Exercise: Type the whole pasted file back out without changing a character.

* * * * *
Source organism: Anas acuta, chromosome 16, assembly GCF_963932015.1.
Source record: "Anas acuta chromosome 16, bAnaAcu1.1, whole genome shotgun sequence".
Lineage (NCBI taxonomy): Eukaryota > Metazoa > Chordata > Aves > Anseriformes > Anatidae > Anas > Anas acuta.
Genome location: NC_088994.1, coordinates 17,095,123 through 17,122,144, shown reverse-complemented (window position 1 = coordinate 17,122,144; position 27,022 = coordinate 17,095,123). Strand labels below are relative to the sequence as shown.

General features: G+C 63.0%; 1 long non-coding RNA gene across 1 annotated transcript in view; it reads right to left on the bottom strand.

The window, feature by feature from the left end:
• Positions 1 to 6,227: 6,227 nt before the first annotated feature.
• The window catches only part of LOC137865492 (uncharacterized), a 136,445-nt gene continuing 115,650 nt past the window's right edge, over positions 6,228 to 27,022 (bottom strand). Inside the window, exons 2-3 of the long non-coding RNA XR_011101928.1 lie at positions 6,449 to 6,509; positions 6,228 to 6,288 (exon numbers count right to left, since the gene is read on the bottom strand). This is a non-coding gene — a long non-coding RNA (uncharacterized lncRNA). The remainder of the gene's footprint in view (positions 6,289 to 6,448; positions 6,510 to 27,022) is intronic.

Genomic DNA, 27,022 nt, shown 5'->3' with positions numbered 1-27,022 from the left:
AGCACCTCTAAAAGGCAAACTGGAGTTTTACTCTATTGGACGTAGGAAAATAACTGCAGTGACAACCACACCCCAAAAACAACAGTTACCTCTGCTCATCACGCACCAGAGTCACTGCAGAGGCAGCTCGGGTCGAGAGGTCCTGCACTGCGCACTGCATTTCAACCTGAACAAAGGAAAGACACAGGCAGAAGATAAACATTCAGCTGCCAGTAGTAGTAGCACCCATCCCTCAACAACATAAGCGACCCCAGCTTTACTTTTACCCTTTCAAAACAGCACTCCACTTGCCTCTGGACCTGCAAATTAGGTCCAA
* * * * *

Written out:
Source organism: Anas acuta, chromosome 16, assembly GCF_963932015.1.
Source record: "Anas acuta chromosome 16, bAnaAcu1.1, whole genome shotgun sequence".
Lineage (NCBI taxonomy): Eukaryota > Metazoa > Chordata > Aves > Anseriformes > Anatidae > Anas > Anas acuta.
Genome location: NC_088994.1, coordinates 17,095,123 through 17,122,144, shown reverse-complemented (window position 1 = coordinate 17,122,144; position 27,022 = coordinate 17,095,123). Strand labels below are relative to the sequence as shown.

General features: G+C 63.0%; 1 long non-coding RNA gene across 1 annotated transcript in view; it reads right to left on the bottom strand.

The window, feature by feature from the left end:
• Positions 1 to 6,227: 6,227 nt before the first annotated feature.
• The window catches only part of LOC137865492 (uncharacterized), a 136,445-nt gene continuing 115,650 nt past the window's right edge, over positions 6,228 to 27,022 (bottom strand). Inside the window, exons 2-3 of the long non-coding RNA XR_011101928.1 lie at positions 6,449 to 6,509; positions 6,228 to 6,288 (exon numbers count right to left, since the gene is read on the bottom strand). This is a non-coding gene — a long non-coding RNA (uncharacterized lncRNA). The remainder of the gene's footprint in view (positions 6,289 to 6,448; positions 6,510 to 27,022) is intronic.

Genomic DNA, 27,022 nt, shown 5'->3' with positions numbered 1-27,022 from the left:
AGCACCTCTAAAAGGCAAACTGGAGTTTTACTCTATTGGACGTAGGAAAATAACTGCAGTGACAACCACACCCCAAAAACAACAGTTACCTCTGCTCATCACGCACCAGAGTCACTGCAGAGGCAGCTCGGGTCGAGAGGTCCTGCACTGCGCACTGCATTTCAACCTGAACAAAGGAAAGACACAGGCAGAAGATAAACATTCAGCTGCCAGTAGTAGTAGCACCCATCCCTCAACAACATAAGCGACCCCAGCTTTACTTTTACCCTTTCAAAACAGCACTCCACTTGCCTCTGGACCTGCAAATTAGGTCCAA